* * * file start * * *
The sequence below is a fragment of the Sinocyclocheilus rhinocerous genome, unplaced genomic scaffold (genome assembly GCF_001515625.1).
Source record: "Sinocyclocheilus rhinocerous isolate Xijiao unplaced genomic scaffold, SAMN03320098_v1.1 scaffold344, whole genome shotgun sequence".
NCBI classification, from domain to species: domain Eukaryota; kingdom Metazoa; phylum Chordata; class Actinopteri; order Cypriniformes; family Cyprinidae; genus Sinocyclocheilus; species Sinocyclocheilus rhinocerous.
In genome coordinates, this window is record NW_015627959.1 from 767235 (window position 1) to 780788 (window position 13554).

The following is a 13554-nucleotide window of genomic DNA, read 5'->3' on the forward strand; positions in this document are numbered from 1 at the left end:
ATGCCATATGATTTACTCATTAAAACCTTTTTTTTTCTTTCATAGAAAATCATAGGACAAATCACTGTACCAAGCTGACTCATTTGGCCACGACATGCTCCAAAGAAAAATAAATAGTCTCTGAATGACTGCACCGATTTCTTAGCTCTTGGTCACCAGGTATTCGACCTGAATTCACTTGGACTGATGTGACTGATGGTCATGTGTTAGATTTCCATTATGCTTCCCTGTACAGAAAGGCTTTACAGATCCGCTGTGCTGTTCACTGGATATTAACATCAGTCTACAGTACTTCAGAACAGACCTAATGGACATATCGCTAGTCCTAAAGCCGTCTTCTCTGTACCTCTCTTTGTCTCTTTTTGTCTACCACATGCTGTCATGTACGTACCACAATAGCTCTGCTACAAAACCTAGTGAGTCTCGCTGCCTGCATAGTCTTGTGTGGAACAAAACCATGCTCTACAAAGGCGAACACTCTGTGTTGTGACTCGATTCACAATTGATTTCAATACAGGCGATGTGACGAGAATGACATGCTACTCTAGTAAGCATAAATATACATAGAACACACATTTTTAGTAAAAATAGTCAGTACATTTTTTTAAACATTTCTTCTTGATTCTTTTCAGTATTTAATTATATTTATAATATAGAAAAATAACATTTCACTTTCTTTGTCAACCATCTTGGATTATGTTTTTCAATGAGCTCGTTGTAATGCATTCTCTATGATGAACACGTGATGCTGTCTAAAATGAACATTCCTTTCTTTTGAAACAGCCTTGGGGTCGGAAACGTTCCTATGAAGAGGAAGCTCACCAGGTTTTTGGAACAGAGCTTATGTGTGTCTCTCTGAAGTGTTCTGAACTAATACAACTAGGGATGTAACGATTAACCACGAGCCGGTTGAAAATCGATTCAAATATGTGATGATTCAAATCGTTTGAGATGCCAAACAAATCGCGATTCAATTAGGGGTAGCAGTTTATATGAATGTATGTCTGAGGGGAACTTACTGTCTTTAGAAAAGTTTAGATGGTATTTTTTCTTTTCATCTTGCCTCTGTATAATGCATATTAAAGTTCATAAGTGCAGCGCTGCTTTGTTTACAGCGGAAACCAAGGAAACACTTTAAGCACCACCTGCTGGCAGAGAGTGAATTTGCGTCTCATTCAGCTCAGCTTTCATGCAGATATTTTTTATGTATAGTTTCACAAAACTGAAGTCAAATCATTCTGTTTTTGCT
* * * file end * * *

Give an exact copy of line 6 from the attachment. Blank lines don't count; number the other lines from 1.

ATGCCATATGATTTACTCATTAAAACCTTTTTTTTTCTTTCATAGAAAATCATAGGACAAATCACTGTACCAAGCTGACTCATTTGGCCACGACATGCTCCAAAGAAAAATAAATAGTCTCTGAATGACTGCACCGATTTCTTAGCTCTTGGTCACCAGGTATTCGACCTGAATTCACTTGGACTGATGTGACTGATGGTCATGTGTTAGATTTCCATTATGCTTCCCTGTACAGAAAGGCTTTACAGATCCGCTGTGCTGTTCACTGGATATTAACATCAGTCTACAGTACTTCAGAACAGACCTAATGGACATATCGCTAGTCCTAAAGCCGTCTTCTCTGTACCTCTCTTTGTCTCTTTTTGTCTACCACATGCTGTCATGTACGTACCACAATAGCTCTGCTACAAAACCTAGTGAGTCTCGCTGCCTGCATAGTCTTGTGTGGAACAAAACCATGCTCTACAAAGGCGAACACTCTGTGTTGTGACTCGATTCACAATTGATTTCAATACAGGCGATGTGACGAGAATGACATGCTACTCTAGTAAGCATAAATATACATAGAACACACATTTTTAGTAAAAATAGTCAGTACATTTTTTTAAACATTTCTTCTTGATTCTTTTCAGTATTTAATTATATTTATAATATAGAAAAATAACATTTCACTTTCTTTGTCAACCATCTTGGATTATGTTTTTCAATGAGCTCGTTGTAATGCATTCTCTATGATGAACACGTGATGCTGTCTAAAATGAACATTCCTTTCTTTTGAAACAGCCTTGGGGTCGGAAACGTTCCTATGAAGAGGAAGCTCACCAGGTTTTTGGAACAGAGCTTATGTGTGTCTCTCTGAAGTGTTCTGAACTAATACAACTAGGGATGTAACGATTAACCACGAGCCGGTTGAAAATCGATTCAAATATGTGATGATTCAAATCGTTTGAGATGCCAAACAAATCGCGATTCAATTAGGGGTAGCAGTTTATATGAATGTATGTCTGAGGGGAACTTACTGTCTTTAGAAAAGTTTAGATGGTATTTTTTCTTTTCATCTTGCCTCTGTATAATGCATATTAAAGTTCATAAGTGCAGCGCTGCTTTGTTTACAGCGGAAACCAAGGAAACACTTTAAGCACCACCTGCTGGCAGAGAGTGAATTTGCGTCTCATTCAGCTCAGCTTTCATGCAGATATTTTTTATGTATAGTTTCACAAAACTGAAGTCAAATCATTCTGTTTTTGCT